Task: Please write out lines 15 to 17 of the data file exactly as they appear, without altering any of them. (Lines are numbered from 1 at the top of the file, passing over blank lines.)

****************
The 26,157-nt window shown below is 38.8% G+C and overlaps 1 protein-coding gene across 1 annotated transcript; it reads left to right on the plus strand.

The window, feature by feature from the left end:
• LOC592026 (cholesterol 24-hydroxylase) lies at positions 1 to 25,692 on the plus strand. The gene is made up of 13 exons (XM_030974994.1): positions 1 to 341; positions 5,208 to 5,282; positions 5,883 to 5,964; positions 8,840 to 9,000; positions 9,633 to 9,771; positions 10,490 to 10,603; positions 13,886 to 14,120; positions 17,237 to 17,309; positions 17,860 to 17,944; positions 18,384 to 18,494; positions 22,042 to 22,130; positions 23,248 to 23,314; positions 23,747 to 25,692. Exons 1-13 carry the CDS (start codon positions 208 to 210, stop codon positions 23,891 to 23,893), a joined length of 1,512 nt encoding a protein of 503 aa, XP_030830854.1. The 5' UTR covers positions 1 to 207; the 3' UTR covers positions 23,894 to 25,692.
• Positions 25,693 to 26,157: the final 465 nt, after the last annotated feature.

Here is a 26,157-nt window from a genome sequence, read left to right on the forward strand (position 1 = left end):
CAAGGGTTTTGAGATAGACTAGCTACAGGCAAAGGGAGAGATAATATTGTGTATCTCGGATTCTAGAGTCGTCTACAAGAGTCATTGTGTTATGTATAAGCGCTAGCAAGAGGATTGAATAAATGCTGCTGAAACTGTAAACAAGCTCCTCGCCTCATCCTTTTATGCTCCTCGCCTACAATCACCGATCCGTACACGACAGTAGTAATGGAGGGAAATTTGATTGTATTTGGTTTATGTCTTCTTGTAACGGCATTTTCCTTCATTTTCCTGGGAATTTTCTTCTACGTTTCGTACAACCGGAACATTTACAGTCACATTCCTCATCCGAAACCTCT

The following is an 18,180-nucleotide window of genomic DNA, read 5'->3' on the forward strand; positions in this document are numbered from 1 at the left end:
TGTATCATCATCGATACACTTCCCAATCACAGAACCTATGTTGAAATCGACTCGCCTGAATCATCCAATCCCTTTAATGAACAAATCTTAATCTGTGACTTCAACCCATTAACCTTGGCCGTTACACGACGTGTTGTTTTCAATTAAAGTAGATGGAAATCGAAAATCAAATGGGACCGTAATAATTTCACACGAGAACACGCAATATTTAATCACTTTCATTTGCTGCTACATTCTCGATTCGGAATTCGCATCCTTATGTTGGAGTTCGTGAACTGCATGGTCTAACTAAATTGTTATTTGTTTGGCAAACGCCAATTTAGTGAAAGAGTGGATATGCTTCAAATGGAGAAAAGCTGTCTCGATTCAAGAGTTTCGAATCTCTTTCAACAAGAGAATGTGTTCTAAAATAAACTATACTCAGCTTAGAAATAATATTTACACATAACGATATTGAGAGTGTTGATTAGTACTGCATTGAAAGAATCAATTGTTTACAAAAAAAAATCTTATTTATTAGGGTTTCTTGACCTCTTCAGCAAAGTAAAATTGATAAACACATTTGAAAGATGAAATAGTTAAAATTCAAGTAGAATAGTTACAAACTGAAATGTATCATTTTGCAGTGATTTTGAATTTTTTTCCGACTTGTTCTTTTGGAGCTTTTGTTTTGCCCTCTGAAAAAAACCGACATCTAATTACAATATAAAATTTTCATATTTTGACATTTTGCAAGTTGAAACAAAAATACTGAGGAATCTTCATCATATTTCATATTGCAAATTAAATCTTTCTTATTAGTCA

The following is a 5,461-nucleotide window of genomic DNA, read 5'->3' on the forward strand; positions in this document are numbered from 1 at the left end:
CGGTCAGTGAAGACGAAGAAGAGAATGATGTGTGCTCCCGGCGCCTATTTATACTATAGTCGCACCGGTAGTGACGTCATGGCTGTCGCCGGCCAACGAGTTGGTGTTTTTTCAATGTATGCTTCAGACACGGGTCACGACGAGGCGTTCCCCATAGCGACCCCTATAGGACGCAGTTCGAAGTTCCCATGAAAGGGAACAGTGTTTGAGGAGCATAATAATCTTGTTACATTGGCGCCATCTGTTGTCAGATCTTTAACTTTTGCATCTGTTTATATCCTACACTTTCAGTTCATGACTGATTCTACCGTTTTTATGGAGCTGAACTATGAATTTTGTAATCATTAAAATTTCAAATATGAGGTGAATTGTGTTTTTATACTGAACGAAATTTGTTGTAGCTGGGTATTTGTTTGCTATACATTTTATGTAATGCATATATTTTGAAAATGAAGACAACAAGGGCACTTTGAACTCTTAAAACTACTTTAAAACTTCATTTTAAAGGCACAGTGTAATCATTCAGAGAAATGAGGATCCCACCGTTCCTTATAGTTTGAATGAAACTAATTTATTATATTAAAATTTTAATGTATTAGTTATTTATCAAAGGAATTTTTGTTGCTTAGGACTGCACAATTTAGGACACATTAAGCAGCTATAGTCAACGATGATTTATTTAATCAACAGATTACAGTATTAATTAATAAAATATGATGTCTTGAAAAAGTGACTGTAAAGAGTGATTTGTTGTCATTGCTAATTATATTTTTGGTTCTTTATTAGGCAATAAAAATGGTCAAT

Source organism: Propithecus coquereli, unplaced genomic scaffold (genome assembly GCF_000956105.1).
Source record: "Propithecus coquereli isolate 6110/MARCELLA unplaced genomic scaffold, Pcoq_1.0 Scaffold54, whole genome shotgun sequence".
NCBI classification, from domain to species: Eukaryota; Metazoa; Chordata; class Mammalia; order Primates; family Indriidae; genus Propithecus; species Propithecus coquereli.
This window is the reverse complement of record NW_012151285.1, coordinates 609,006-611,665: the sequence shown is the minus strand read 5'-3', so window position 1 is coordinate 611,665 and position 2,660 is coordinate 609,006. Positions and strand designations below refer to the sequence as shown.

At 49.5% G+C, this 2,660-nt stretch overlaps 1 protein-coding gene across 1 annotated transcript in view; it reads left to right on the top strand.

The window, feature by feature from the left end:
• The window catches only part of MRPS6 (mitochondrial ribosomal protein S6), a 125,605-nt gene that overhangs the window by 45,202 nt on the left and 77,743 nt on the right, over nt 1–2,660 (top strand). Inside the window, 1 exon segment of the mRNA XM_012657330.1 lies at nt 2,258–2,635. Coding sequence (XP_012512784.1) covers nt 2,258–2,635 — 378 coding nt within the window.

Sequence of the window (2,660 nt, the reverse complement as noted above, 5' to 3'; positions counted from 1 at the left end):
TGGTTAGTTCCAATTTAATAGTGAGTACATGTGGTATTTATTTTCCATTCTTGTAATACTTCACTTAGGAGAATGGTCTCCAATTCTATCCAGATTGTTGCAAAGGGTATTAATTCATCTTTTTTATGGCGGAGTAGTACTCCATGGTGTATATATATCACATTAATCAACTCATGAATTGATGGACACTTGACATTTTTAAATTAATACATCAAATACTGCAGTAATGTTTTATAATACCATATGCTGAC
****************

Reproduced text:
At 49.5% G+C, this 2,660-nt stretch overlaps 1 protein-coding gene across 1 annotated transcript in view; it reads left to right on the top strand.

The window, feature by feature from the left end:
• The window catches only part of MRPS6 (mitochondrial ribosomal protein S6), a 125,605-nt gene that overhangs the window by 45,202 nt on the left and 77,743 nt on the right, over nt 1–2,660 (top strand). Inside the window, 1 exon segment of the mRNA XM_012657330.1 lies at nt 2,258–2,635. Coding sequence (XP_012512784.1) covers nt 2,258–2,635 — 378 coding nt within the window.